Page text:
Bodies of Information initiates the Routledge Advances in the History of Bioethics series by encompassing interdisciplinary Bioethical discussions on a wide range of descriptions of bodies in relation to their contexts from varying perspectives: including literary analysis, sociology, criminology, anthropology, osteology and cultural studies, to read a variety of types of artefacts, from the Romano-British period to Hip Hop. Van Renslaer Potter coined the phrase Global Bioethics to define human relationships with their contexts. This and subsequent volumes return to Potter’s founding vision from historical perspectives, and asks, how did we get here from then?
Introduction: Bodies of Information
Chris Mounsey and Stan Booth
Part I: The Unknown Body
1. Dis/ability in Roman Dorset: An Integrated Osteobiography Approach
2. The Imagined Emaciated Body in Late-Medieval English Memorial Sculpture
3. Hideous and Mutilated: The Wedded Body in Seventeenth-Century French Fairy Tales
4: Prosthetic Pomp: The Significance of Samuel Foote’s Amputation to His Performance in The Nabob
Part II: The General Body
5. Violence and the Marked Body: (In)Visible Trauma in London During the Long Eighteenth Century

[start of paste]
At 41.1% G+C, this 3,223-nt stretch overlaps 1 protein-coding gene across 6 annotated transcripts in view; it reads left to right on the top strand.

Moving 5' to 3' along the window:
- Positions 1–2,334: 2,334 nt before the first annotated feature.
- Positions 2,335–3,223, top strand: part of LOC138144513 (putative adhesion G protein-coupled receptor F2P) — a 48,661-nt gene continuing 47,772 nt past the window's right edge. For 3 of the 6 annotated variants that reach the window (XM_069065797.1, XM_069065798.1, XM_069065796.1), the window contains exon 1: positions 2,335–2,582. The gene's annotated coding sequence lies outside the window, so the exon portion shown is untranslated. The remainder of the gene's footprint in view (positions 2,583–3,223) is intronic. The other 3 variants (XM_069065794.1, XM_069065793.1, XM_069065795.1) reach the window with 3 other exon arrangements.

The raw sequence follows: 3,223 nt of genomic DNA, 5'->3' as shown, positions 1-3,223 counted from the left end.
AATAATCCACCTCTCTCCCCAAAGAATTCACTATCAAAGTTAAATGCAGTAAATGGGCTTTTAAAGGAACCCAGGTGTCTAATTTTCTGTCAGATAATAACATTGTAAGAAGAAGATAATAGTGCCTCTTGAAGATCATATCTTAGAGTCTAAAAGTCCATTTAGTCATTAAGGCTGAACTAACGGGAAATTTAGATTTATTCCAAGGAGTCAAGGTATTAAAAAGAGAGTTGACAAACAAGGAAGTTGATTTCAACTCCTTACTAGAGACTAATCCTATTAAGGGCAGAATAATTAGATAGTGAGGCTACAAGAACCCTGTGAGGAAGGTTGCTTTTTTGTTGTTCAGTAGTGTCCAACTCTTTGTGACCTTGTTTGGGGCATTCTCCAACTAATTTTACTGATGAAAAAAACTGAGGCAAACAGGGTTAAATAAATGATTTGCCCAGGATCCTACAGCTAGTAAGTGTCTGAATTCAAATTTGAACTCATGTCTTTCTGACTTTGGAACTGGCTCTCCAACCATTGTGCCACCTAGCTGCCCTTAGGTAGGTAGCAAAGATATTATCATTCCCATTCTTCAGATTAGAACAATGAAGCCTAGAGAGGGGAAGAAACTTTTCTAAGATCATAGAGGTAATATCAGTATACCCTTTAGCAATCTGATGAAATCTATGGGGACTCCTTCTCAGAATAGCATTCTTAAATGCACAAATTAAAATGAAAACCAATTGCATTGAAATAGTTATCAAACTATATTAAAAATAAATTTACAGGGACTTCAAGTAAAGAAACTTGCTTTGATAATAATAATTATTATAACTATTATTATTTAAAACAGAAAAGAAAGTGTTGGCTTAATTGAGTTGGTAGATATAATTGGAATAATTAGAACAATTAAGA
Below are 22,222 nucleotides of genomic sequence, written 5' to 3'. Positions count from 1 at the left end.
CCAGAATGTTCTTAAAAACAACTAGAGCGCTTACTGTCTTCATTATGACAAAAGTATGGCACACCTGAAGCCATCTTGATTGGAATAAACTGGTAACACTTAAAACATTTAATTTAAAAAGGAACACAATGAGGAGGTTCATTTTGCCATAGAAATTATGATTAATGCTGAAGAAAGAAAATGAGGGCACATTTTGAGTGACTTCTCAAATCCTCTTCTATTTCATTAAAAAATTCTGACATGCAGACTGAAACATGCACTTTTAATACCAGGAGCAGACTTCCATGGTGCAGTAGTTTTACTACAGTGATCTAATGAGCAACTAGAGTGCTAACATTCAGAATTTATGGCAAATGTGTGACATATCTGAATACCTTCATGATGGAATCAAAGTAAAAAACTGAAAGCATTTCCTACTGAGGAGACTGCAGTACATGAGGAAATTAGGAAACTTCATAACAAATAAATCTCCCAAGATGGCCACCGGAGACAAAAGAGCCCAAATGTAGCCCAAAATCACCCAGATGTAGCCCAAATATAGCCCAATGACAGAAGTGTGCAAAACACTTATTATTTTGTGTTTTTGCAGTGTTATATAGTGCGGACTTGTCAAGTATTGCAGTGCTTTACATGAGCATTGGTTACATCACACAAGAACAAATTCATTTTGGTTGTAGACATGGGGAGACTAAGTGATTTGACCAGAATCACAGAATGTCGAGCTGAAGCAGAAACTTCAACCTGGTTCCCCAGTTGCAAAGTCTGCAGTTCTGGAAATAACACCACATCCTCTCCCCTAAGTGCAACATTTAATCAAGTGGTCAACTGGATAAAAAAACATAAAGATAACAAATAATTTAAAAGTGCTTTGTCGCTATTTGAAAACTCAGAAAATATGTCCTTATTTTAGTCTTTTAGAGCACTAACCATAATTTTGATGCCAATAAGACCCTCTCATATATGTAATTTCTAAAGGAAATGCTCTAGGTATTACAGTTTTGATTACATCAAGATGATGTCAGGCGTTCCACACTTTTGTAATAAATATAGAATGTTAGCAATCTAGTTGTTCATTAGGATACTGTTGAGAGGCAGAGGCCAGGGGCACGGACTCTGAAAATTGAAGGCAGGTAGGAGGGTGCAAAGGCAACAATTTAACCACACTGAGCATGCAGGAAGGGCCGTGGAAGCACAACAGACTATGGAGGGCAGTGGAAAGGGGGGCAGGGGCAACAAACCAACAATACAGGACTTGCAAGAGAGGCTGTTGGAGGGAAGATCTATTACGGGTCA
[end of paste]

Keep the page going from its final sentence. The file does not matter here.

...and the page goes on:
6. Teacher of Right: Rousseau at the Limits of the State
7. A "Profession" of Apology: Criminal Doctors or Medical Negligence and the Fuzzy Boundaries of Justice
8. Precarious Health: Thomas Beddoes’s Pneumatic Therapy
Travis Chi Wing Lau
Part III: The Particular Body
9. The Spector of the Singular Body in Frankenstein: Difference and Reparation
10. The Infinite Variety of La Casati
11. "The Vagabond Venus": Cesare Lombroso Colonizes Tattoos
12. A Question of Objectivity?: Reading Nicki Minaj’s VariAble Body
Routledge Advances in the History of Bioethics aims to act as a nexus for debates typically in collections of diverse but explicitly interrelated essays about the histories and literatures of bioethical debates from a wide spectrum of disciplines, methodologies, periods and geographical contexts. This series champions conversations from within interdisciplinary collision spaces, considering the effects of physical and metaphysical environments upon factual and fictional spaces.
If you are interested in submitting a proposal, please contact the Series Editors, Chris Mounsey (Chris.Mounsey@winchester.ac.uk), Stan Booth (Stan.Booth@winchester.ac.uk), and Madeleine Mant (email@example.com).